My youngest son is a high school senior this year and has spent a lot of time in the last several months applying to colleges. Of course that means that he had to write several essays. I have really enjoyed reading his essays and have learned some things about him that I didn’t know. Here is one of my favorites that he wrote (this is the shorter of two versions of this essay as he reworked it for one university that requested less than 500 words).
The Human Potential by Joey Dyer
There I was, in McAllen,TX, kneeling down in front of a 40-something-year-old Hispanic woman washing her bare feet, having the most important revelation of my life.
I’ve gone on annual summer mission trips with my church youth group every year for the past six years, and I’ve grown to learn more about myself and society as a whole in the process. My trip to McAllen, however, was the first trip that caused me to reexamine and fundamentally change the way I live my life.
It was the summer after my freshman year in high school. I had developed a strong bond over the years with my youth group, a bond that inspired deep-seated trust and admiration among each other. I was the first of my timid group that summer day to walk up to a complete stranger and begin cleaning the dirt and sweat off their feet, but it was what followed that changed my outlook on life. As prevalent as their trepidation was just moments ago, my example allowed the other members of my group to step over the boundary of fear and release their inhibitions. One by one everyone followed my lead and began cleansing the feet of others.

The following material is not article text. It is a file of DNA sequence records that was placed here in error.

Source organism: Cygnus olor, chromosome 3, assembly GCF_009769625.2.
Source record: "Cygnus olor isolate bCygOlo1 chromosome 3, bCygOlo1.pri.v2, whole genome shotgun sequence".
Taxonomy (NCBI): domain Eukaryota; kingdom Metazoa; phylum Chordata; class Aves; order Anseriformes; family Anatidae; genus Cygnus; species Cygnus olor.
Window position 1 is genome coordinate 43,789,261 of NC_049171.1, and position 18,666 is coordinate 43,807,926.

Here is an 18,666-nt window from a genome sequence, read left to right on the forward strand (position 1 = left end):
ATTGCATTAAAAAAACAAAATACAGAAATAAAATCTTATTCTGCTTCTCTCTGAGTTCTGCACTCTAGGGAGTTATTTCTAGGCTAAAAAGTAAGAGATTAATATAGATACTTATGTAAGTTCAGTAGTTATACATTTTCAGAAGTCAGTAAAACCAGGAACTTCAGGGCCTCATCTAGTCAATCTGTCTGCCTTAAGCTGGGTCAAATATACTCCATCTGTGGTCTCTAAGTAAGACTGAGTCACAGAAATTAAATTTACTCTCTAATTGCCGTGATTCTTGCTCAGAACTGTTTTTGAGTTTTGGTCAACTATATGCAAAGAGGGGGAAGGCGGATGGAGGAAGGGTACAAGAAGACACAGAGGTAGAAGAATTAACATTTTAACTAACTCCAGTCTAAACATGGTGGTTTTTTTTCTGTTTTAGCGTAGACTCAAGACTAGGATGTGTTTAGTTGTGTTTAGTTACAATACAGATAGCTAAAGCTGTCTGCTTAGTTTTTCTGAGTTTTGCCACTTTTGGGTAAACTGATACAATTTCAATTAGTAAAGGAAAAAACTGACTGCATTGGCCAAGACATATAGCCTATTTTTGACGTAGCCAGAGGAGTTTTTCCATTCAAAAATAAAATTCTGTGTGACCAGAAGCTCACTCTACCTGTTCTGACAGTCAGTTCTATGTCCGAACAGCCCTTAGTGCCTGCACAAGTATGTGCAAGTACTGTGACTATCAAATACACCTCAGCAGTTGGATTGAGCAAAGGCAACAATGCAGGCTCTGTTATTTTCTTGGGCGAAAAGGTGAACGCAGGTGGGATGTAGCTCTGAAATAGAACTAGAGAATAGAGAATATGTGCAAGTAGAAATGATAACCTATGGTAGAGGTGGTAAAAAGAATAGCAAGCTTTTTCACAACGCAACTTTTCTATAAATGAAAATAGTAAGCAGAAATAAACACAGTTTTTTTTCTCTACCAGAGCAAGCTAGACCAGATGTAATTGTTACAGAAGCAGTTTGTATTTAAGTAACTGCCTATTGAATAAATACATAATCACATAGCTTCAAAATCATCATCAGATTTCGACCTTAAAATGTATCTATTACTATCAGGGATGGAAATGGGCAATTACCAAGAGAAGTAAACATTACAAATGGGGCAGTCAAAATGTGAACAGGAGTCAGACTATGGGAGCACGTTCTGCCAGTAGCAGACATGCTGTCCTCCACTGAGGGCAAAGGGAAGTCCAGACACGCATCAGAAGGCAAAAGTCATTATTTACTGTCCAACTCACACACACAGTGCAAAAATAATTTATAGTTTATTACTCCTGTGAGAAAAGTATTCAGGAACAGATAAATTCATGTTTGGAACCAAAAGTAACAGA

I’m not boasting about my fearlessness or some special ability to lead those around me. My actions could have been performed by any other person within my youth group had I not been the first to volunteer. The sheer chance nature of the situation – just happening to be the first to step forward – helped me realize the innate ability to lead we all possess, and how often this gift is squandered.
Ever since that mission trip, I’ve tried to live my life taking into account not only how my actions affect others, but what I might be encouraging others to do. This is one of the core reasons why I became a Link Leader at my school the following year and why I want to work with other high school senior men in my church youth group to implement a mentoring program. I believe the most effective way to impact a community positively comes not through passing laws or voting for certain candidates, but by interacting with others on a personal level.
The revelation that I had that summer day while kneeling at the feet of another inspired me not only to believe in my own potential but to also believe in the potential of others as well. Since that day I have continued to be passionate about starting a wave of responsibility in every community I am a part of.
After washing his disciples’ feet, Jesus tells them “you also should wash one another’s feet. I have set you an example that you should do as I have done for you.” The act of helping others is good in its own right, but others learning to follow in these actions is the birthplace of compassion.